As the real estate market contracts, contractors, subcontractors and suppliers with unpaid balances will need to protect their interests by, among other things, taking advantage of applicable lien laws. In construing New Jersey’s lien laws, definitions of “residential” and “commercial” construction have long been considered by many to be a gray area.
The Bankruptcy Court for the District of New Jersey recently addressed the distinction. It held that agreements with general contractors or developers in which contractors, subcontractors, and suppliers agree to provide work, services, material or equipment to large-scale residential developments are residential construction contracts. In re: Kara Homes, ____ F.Supp. _____ (D.N.J. August 29, 2007).This means that such contractors, subcontractors and suppliers must follow the more complex provisions applicable to residential construction contracts when they wish to secure an unpaid balance with a construction lien.
In New Jersey, the Construction Lien Law (“CLL”) (N.J.S.A. 2A:44A-1 et seq.) distinguishes residential construction contracts from construction contracts that are commercial in nature. The CLL defines a residential construction contract as
any written contract for the construction or improvement to a one- or two-family dwelling, or any portion of a dwelling, which shall include any residential unit in a condominium subject to the provisions of P.L.1969, c. 257 (C.46:8B-1 et seq.), any residential unit in a housing cooperative , any residential unit included in a fee simple townhouse development, any residential unit contained in a horizontal property regime as defined in section 2 of P.L.1963, c. 168 (C. 46:8A-2), and any residential unit contained in a planned unit development as defined in section 3.3 of P.L.1975, c.291 (C. 40:55D-6).
No lien shall attach for work, services, material or equipment provided as part of a residential construction contract unless the provider strictly complies with the requirements of N.J.S.A. 2A:44A-20 and 21, which impose additional requirements for liens filed on residential construction. N.J.S.A. 2A:44A-5c. The Legislature premised the additional requirements for perfecting liens on residential construction on the need to preserve and enhance the State’s economy, promote a stable marketplace in which families can purchase homes with expedience and certainty, allow lending institutions to conduct their business in a stable environment. N.J.S.A. 2A:44A-21a.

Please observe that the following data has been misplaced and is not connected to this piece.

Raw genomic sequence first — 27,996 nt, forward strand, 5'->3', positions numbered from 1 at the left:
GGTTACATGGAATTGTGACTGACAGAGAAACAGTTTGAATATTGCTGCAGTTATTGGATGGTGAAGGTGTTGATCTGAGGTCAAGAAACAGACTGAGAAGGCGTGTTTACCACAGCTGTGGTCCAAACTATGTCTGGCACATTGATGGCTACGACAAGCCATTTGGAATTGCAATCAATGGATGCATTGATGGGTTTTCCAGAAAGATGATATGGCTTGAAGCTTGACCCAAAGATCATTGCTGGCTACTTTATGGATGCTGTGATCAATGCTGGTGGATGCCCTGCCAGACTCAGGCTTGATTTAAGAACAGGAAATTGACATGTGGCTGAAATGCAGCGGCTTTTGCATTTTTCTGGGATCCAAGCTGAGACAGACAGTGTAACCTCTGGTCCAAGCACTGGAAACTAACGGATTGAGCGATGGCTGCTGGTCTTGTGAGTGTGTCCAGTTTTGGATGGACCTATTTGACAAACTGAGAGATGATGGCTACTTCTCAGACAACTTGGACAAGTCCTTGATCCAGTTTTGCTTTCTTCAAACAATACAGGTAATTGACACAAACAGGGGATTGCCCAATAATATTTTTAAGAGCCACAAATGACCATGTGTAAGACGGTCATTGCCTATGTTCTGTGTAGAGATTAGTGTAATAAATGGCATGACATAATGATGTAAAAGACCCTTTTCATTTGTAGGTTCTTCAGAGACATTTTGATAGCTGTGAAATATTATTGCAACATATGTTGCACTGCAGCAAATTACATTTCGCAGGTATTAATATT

The defendants in Kara Homes, which were various contractors and subcontractors of Kara Homes and/or one or more of its affiliated entities, contended that contracts relating to construction of numerous homes within Kara’s developments were not residential construction contracts in that Kara’s construction of homes for resale was commercial in nature and in that the scope of Kara’s developments exceeded the “one- or two-family dwelling” that was the target of the additional lien-filing requirements. Kara Homes and its affiliates argued that, because the developments were residential, their contractors and subcontractors needed to have strictly followed the provisions of N.J.S.A. 2A:44A-20 and 21 for a valid lien claim to have been filed and perfected.
After observing of the few available unpublished cases considering the question “that the issue of whether a large scale construction project is residential or commercial in nature is unsettled and the analysis arbitrary,” the Bankruptcy Court concluded that the literal language of the statute was not dispositive of its intended scope. In light of the legislative purpose articulated in N.J.S.A. 2A:44A-21a, said the court, large scale residential projects must be included among residential construction contracts. Accordingly, contractors, subcontractors and supplier should be careful to observe the additional requirements applicable to residential construction contracts when working on large scale developments.